I have a sneaking suspicion that one of the feral cats killed the female cuckoo shrike that used to take cheese from Steve’s hand. The male has been coming to get cheese and has been calling out for her since we discovered a large pile of grey feathers over where the feral cats hide. The mother feral cat must have babies somewhere out there and is hunting to feed them. We put out plenty of food but ferals have their instincts and when a mother bird, hunting for insects to feed her babies is confronted by a mother cat doing the same thing, it’s the bird that is going to lose out. It makes me really sad, but there isn’t anything that we can do apart from help the male to feed his babies by giving him bits of mince and cheese. We are trying our best to protect the native bird population by feeding the feral’s because we don’t know what else to do. We are not capable or willing to catch the ferals and take them to the RSPCA to be euthenased. The 2 (now adults) kittens were brought here from the bush by their mother to a safe environment and a secure food source. We have watched them grow up and the 2 kittens are not really the problem. The mother (Felix) is the problem. She has always been a very good hunter and my father used to tell me about how his dog would chase this cat so she has been around for a while. It’s one of those things that you see on wildlife documentaries where something gets killed or its babies die. It’s not nice to see, it’s certainly not something that anyone wants to happen, but happen it does and we just have to help those that survive it, to keep going. I just raided Steve’s mince hoard in the freezer for when the male Cuckoo Shrike comes back for something and hopefully he will be able to raise this clutch of babies alone.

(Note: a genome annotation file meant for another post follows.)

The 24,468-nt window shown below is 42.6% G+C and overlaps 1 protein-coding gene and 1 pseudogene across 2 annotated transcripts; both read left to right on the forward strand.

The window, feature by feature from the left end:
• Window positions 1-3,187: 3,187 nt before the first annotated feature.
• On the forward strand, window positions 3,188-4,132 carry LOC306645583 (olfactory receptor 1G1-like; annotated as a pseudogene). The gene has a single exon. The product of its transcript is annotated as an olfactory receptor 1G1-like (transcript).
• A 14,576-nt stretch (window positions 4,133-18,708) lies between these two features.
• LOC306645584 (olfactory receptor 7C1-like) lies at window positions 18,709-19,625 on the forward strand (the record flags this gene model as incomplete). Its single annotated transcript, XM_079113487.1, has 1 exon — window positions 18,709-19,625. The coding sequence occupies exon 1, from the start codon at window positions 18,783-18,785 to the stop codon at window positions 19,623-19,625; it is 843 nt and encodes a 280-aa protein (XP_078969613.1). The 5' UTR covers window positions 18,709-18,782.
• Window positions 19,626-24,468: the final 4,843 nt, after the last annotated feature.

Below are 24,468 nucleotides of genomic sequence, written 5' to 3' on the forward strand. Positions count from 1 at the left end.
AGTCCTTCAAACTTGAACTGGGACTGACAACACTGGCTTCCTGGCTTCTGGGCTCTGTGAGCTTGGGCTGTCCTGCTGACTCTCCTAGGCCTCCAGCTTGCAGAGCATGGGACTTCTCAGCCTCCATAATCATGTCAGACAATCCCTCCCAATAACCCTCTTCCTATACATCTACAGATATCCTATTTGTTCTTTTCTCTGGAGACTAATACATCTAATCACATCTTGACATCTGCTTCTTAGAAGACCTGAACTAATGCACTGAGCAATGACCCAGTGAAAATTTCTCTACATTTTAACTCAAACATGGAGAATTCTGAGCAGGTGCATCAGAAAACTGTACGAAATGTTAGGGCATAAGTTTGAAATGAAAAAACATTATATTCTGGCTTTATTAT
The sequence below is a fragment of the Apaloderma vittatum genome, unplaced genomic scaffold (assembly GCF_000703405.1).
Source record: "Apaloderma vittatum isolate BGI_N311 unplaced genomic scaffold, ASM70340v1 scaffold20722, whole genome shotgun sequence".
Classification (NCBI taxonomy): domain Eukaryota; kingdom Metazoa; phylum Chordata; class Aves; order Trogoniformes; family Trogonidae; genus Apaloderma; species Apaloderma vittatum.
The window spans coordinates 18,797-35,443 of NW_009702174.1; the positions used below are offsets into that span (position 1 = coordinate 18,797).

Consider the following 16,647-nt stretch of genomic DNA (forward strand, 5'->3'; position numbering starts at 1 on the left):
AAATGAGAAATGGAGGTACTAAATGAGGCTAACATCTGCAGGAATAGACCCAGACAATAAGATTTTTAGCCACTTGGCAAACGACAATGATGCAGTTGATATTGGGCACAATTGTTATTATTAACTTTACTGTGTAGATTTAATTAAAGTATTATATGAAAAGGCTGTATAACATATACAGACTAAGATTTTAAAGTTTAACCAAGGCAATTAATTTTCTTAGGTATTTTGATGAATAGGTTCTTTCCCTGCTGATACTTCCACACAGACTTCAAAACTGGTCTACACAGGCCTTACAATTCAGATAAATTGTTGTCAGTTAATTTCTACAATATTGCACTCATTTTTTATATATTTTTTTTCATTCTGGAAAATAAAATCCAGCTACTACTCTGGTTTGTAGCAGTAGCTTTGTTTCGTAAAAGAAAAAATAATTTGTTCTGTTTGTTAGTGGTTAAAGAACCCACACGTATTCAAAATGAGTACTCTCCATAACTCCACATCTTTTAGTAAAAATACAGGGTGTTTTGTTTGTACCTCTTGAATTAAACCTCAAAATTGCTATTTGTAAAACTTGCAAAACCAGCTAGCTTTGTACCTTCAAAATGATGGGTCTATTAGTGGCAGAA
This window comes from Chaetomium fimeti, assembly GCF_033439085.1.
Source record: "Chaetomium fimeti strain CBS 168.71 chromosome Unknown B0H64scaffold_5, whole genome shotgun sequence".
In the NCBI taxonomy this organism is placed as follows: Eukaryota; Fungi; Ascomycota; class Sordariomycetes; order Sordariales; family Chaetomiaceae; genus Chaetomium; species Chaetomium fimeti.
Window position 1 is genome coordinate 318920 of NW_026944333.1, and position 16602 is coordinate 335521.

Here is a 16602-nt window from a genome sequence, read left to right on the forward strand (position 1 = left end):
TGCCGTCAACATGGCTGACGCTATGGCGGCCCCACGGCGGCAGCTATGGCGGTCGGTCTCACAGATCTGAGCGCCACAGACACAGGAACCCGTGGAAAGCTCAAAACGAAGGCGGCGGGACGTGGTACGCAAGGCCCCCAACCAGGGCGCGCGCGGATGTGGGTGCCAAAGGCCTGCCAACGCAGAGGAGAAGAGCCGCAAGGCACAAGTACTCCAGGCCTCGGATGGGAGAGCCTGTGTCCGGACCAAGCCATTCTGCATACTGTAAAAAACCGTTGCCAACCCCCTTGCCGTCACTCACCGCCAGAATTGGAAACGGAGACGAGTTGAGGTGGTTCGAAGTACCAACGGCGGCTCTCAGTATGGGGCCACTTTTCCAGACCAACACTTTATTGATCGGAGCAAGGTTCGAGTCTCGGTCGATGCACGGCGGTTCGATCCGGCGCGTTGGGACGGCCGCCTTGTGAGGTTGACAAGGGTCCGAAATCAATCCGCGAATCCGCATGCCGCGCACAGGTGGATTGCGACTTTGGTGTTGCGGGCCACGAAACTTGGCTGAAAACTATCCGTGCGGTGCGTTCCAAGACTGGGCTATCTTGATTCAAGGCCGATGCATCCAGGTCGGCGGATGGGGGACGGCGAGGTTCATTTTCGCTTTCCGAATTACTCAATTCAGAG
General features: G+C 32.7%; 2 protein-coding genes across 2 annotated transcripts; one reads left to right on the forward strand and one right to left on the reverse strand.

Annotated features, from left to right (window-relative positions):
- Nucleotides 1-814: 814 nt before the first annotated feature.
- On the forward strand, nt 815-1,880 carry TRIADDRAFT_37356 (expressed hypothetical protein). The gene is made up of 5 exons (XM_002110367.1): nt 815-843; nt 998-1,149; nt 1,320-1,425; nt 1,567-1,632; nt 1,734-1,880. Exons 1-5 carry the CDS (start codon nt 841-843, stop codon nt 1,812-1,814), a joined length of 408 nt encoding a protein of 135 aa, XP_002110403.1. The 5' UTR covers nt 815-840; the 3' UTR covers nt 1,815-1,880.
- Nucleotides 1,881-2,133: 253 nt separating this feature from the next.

We have just removed the gazebo and two very large dead trees have been removed from vertical to horizontal and from there to firewood. Our friends have removed the gazebo as you can see…